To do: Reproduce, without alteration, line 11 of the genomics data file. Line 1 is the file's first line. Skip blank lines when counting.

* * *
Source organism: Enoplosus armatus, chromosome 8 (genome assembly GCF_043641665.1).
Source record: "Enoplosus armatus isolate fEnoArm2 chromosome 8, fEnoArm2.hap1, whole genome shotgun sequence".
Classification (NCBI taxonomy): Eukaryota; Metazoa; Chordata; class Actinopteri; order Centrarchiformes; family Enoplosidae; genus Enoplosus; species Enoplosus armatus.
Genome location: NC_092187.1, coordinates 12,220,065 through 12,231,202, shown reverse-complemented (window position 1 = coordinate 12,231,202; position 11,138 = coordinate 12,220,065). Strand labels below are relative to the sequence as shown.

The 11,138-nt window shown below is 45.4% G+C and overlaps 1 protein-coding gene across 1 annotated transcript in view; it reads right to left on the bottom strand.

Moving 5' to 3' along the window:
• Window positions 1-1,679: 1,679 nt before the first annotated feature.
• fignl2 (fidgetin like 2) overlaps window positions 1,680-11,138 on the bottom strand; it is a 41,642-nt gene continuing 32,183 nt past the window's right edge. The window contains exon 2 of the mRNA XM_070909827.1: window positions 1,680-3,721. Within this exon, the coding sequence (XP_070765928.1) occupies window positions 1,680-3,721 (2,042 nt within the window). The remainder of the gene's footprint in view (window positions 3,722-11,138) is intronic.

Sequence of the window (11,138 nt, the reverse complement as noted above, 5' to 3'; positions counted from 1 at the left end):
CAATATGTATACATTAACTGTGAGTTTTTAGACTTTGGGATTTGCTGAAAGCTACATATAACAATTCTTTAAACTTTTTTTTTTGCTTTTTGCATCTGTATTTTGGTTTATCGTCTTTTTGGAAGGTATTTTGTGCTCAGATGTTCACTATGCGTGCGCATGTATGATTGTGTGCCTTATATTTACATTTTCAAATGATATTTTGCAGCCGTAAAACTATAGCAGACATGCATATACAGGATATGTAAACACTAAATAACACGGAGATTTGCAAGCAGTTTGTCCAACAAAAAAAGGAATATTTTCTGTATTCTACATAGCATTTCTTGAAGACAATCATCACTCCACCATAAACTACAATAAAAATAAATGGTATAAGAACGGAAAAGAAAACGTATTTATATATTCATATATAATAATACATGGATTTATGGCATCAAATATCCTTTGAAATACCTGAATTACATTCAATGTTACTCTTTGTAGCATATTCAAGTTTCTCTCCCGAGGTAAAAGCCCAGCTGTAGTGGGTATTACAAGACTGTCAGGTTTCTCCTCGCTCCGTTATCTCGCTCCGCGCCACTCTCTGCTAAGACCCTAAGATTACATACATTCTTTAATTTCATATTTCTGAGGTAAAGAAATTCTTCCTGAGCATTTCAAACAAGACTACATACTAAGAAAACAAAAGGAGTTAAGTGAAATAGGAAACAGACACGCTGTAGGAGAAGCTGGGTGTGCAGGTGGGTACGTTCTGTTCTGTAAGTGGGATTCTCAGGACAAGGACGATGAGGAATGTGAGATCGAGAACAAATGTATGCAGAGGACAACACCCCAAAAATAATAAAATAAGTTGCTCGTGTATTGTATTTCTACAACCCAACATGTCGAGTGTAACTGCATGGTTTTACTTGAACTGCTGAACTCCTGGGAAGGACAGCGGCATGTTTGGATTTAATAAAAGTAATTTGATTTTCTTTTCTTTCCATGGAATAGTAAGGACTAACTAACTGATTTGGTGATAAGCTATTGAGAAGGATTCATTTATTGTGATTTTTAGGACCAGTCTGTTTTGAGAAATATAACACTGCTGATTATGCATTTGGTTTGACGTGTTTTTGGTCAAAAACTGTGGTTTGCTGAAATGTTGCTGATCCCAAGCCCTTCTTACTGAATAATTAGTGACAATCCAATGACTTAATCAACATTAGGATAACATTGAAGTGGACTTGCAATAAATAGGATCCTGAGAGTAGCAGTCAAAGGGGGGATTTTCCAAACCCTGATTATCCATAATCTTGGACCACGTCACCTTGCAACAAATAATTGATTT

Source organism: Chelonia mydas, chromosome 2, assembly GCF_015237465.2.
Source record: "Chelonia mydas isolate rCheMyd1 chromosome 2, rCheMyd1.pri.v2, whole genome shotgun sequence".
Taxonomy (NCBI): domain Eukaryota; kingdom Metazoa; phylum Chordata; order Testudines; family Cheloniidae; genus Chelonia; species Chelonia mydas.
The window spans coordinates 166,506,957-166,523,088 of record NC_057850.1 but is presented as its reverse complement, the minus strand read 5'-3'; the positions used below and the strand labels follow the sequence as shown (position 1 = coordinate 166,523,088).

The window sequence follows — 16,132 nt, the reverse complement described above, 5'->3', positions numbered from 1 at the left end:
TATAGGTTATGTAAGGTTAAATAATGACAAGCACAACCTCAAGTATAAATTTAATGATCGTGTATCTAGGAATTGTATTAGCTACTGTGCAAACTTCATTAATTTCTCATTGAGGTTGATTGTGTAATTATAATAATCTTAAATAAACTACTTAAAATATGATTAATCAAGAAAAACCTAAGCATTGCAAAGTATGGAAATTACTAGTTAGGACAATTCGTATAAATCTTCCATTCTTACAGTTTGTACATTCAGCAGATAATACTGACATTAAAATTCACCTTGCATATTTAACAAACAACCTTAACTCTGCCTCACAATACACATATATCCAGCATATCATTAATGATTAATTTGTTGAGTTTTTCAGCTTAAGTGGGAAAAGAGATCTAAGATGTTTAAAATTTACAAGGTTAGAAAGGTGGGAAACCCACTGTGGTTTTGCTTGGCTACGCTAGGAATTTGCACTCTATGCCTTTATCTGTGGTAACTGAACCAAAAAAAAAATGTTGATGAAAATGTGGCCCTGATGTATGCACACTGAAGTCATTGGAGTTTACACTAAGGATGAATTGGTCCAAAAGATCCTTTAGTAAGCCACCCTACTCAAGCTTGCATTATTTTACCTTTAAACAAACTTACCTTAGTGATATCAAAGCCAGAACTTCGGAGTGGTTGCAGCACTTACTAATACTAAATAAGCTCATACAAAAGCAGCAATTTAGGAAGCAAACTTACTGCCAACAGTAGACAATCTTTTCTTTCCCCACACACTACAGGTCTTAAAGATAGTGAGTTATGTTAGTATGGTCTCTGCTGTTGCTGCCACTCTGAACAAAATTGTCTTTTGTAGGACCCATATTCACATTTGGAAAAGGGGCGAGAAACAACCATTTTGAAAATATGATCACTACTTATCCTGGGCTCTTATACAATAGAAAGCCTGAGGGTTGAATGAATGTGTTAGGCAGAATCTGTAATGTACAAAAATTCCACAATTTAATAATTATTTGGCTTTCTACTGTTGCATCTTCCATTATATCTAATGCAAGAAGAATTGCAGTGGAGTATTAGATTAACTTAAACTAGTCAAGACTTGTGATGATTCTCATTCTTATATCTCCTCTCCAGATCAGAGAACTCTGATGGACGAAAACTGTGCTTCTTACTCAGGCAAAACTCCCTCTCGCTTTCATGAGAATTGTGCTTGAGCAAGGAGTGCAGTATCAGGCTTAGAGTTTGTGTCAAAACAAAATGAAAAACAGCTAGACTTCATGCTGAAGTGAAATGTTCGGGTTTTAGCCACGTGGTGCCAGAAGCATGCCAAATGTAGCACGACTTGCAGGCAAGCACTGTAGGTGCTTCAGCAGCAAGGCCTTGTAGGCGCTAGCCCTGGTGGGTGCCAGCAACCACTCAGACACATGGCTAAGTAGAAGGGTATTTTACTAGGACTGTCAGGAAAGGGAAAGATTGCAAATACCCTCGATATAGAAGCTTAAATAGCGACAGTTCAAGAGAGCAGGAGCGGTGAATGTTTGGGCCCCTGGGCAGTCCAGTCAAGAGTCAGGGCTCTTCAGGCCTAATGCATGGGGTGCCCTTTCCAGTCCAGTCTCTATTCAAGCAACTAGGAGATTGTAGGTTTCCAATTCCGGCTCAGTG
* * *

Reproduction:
Source organism: Chelonia mydas, chromosome 2, assembly GCF_015237465.2.